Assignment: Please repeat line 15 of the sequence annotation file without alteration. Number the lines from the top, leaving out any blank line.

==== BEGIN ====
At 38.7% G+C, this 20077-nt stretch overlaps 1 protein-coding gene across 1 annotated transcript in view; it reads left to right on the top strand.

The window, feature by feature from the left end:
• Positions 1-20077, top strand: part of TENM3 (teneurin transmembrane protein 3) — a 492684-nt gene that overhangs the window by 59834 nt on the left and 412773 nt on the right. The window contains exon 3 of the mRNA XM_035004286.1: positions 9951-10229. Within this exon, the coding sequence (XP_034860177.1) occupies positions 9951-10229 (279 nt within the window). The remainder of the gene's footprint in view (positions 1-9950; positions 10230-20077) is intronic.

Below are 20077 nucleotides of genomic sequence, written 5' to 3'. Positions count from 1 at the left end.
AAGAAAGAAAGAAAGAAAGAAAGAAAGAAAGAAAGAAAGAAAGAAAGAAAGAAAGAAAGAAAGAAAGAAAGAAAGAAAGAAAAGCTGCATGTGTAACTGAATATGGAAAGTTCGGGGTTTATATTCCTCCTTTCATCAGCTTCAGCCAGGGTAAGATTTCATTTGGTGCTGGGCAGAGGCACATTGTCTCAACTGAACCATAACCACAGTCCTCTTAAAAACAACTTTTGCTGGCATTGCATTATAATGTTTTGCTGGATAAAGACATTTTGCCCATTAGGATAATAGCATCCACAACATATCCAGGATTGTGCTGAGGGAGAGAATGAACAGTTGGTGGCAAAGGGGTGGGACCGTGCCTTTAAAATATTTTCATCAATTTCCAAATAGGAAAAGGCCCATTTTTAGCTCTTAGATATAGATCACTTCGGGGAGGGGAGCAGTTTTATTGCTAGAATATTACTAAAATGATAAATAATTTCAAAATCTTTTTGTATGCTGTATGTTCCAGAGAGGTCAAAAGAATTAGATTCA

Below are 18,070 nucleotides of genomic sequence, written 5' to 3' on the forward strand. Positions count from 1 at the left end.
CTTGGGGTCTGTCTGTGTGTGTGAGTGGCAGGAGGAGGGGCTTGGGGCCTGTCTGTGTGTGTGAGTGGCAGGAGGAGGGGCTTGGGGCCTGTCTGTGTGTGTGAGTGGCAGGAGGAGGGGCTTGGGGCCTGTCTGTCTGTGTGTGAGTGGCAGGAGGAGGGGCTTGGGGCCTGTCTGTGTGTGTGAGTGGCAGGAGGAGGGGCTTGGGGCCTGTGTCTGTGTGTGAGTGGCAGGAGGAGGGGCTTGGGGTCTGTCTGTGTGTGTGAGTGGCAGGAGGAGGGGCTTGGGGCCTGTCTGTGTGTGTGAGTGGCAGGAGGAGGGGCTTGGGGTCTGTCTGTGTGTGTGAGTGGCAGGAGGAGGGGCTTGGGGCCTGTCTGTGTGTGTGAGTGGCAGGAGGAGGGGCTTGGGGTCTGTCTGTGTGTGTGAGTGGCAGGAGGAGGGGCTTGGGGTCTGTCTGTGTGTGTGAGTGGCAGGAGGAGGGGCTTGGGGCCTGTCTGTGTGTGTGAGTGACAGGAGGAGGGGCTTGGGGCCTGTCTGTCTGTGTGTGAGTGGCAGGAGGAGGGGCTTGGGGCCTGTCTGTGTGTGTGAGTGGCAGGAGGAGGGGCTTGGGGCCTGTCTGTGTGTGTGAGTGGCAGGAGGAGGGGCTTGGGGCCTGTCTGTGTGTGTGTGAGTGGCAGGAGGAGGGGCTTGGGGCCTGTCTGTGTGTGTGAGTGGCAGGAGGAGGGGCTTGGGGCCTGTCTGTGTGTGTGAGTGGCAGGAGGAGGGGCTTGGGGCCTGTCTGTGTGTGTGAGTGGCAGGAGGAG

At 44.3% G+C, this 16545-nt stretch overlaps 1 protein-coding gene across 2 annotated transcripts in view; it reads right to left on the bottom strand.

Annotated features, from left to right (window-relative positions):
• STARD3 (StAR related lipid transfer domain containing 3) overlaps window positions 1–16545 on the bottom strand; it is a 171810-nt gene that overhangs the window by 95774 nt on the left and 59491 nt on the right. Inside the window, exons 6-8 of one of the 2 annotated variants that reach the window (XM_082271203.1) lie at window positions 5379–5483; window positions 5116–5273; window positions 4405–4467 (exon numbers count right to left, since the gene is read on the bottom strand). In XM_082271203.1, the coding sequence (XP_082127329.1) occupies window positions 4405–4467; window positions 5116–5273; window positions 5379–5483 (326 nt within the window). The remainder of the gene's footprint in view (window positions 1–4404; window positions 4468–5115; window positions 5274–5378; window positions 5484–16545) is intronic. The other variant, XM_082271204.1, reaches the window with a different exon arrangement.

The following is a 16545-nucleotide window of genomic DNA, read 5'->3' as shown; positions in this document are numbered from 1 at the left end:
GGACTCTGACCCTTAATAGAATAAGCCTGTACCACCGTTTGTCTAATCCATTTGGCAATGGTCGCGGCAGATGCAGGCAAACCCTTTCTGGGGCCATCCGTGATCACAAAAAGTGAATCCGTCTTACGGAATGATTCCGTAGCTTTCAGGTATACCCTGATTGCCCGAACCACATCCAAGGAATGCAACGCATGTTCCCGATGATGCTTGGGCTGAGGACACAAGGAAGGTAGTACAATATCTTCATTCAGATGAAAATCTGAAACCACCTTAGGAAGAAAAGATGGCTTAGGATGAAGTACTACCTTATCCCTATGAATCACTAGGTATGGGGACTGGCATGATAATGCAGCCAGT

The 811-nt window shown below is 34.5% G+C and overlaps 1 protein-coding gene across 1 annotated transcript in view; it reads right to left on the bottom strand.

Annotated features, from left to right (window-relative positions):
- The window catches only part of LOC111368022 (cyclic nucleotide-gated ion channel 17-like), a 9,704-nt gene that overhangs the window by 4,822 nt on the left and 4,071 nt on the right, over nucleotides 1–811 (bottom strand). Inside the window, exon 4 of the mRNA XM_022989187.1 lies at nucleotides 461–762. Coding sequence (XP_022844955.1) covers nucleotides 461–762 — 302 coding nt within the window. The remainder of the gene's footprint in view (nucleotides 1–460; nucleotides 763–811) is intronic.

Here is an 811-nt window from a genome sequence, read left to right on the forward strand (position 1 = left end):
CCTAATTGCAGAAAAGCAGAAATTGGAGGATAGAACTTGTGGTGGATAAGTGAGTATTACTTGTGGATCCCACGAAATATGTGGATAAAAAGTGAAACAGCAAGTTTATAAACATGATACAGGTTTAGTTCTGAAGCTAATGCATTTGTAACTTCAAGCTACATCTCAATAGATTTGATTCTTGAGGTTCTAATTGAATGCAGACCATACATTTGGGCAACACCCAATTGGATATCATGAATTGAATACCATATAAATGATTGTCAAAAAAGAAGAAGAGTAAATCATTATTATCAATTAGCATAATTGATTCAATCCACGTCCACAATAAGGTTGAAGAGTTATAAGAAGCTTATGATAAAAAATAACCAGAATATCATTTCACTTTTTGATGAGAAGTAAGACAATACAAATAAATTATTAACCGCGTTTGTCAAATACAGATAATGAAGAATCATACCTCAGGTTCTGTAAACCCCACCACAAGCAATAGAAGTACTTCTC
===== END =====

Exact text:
- The window catches only part of LOC111368022 (cyclic nucleotide-gated ion channel 17-like), a 9,704-nt gene that overhangs the window by 4,822 nt on the left and 4,071 nt on the right, over nucleotides 1–811 (bottom strand). Inside the window, exon 4 of the mRNA XM_022989187.1 lies at nucleotides 461–762. Coding sequence (XP_022844955.1) covers nucleotides 461–762 — 302 coding nt within the window. The remainder of the gene's footprint in view (nucleotides 1–460; nucleotides 763–811) is intronic.